Roundtable: Which team upgraded its coaching staff most this offseason?

While no SEC programs changed head coaches in the offseason, there was a lot of movement in the assistant ranks. Alabama alone has had three offensive coordinators since the start of the College Football Playoff. It may be too early to definitively judge the impact these new staffs will have, but that hasn't stopped us before.

Here's a look at some teams that made the most impressive -- and intriguing -- hires of the offseason:

Edward Aschoff: I'm going with Florida, which made a handful of changes to it staff, a couple that I think will tremendously help immediately on the field and in recruiting. We'll see if Florida's defense gets even more historic under Randy Shannon, now that Geoff Collins is Temple's head coach, but really the upgrades came with hiring Ja'Juan Seider to coach running backs and Corey Bell to coach defensive backs. Now, Seider will be an immediate upgrade to the running back position and it allowed Tim Skipper to move from coaching running backs to coaching linebackers, where he actually played. Double win. He'll also help the Gators even more when it comes to recruiting the state of Florida. That's a major win for this staff. The jury is still out on if Bell can continue Florida's elite defensive back play, but most people have praised his recruiting skills, especially in south Florida.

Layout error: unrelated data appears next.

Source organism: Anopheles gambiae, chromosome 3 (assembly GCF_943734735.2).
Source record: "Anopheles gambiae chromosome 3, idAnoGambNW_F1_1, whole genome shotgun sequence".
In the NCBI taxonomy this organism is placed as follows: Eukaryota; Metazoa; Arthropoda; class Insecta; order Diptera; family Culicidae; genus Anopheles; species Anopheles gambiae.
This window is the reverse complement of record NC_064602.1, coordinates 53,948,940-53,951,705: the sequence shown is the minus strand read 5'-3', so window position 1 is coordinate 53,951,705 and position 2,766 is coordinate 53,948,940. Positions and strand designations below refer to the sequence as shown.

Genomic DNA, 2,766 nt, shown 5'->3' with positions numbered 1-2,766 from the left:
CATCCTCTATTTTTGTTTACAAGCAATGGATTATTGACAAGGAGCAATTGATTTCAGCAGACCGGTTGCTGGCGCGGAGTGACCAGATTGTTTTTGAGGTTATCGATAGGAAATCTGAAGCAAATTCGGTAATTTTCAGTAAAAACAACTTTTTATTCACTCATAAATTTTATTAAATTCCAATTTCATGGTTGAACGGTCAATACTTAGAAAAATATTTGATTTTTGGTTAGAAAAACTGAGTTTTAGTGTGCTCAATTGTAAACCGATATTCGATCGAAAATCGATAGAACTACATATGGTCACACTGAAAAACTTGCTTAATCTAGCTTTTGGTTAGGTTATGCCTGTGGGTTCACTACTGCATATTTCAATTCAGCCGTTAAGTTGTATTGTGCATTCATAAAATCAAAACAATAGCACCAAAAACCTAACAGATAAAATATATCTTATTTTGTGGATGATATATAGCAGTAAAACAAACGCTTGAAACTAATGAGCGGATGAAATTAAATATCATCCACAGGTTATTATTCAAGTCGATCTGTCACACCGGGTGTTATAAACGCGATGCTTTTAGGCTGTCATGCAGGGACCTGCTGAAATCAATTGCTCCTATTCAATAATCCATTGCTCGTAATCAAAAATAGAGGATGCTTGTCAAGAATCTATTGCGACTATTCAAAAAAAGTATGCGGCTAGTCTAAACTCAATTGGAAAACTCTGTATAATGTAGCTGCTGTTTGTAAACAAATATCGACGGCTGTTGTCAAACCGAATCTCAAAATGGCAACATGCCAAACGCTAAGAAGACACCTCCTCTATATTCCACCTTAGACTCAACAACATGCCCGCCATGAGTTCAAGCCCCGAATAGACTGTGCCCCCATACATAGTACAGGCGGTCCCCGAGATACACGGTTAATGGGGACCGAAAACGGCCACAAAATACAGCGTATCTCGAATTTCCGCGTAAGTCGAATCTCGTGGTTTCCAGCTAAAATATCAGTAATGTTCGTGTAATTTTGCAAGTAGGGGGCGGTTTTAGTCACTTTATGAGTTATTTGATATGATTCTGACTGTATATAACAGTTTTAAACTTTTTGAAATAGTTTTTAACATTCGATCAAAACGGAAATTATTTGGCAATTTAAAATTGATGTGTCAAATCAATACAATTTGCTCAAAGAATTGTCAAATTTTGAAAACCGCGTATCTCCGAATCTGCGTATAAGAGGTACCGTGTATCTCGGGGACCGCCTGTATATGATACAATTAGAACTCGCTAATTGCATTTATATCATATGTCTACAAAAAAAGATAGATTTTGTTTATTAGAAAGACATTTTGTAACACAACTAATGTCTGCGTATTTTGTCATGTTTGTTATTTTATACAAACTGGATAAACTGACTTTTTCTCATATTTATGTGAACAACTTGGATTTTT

David Ching: Maybe Butch Jones upgraded his coaching staff -- to be honest, I can’t say with any confidence that anyone did until we see the on-field results -- but Tennessee's batch of assistant hires is easily the SEC’s most intriguing set of changes this offseason. Jones has added three guys with head coaching experience to his staff. Former Michigan, Ball State and San Diego State coach Brady Hoke (defensive line) is the headliner, but new offensive coordinator Larry Scott (Miami) and quarterbacks coach Mike Canales (North Texas) have both served as interim coaches for at least half a season apiece. Jones also promoted Walt Wells (offensive line) from an off-field role and added Charlton Warren (defensive backs) and longtime NFL strength and conditioning coach Rock Gullickson from outside the program. I guess I’m not answering the original question here, but this seems like a boom-or-bust hiring cycle for Jones, who finds his seat considerably warmer after last season’s disappointment. Jones needs these newcomers -- particularly the ones on defense, where Tennessee most needs to improve -- to make an immediate impact or the calls for his head will only grow louder on Rocky Top.

Alex Scarborough: I'm not sure there is a clear winner in the conference. Florida, Tennessee and Alabama all made some fairly underwhelming hires, staying mostly in-house. The only program I thought tried to make a big jump was LSU with the addition of offensive coordinator Matt Canada. With a little luck, he'll get the Tigers passing game into the 21st century. But, again, I'm not 100 percent sold on Canada either seeing as he had what amounts to one good year at Pitt after being fired by NC State the year before. With that said, I think getting Mickey Joseph in to replace Dameyune Craig as receivers coach could end up being the right move, and adding Tommie Robinson as running backs coach/recruiting coordinator was a solid choice. What's more, the best thing Ed Orgeron did during the offseason was convince defensive coordinator Dave Aranda to stay. Had he lost Aranda to another job, my outlook on LSU would be drastically different.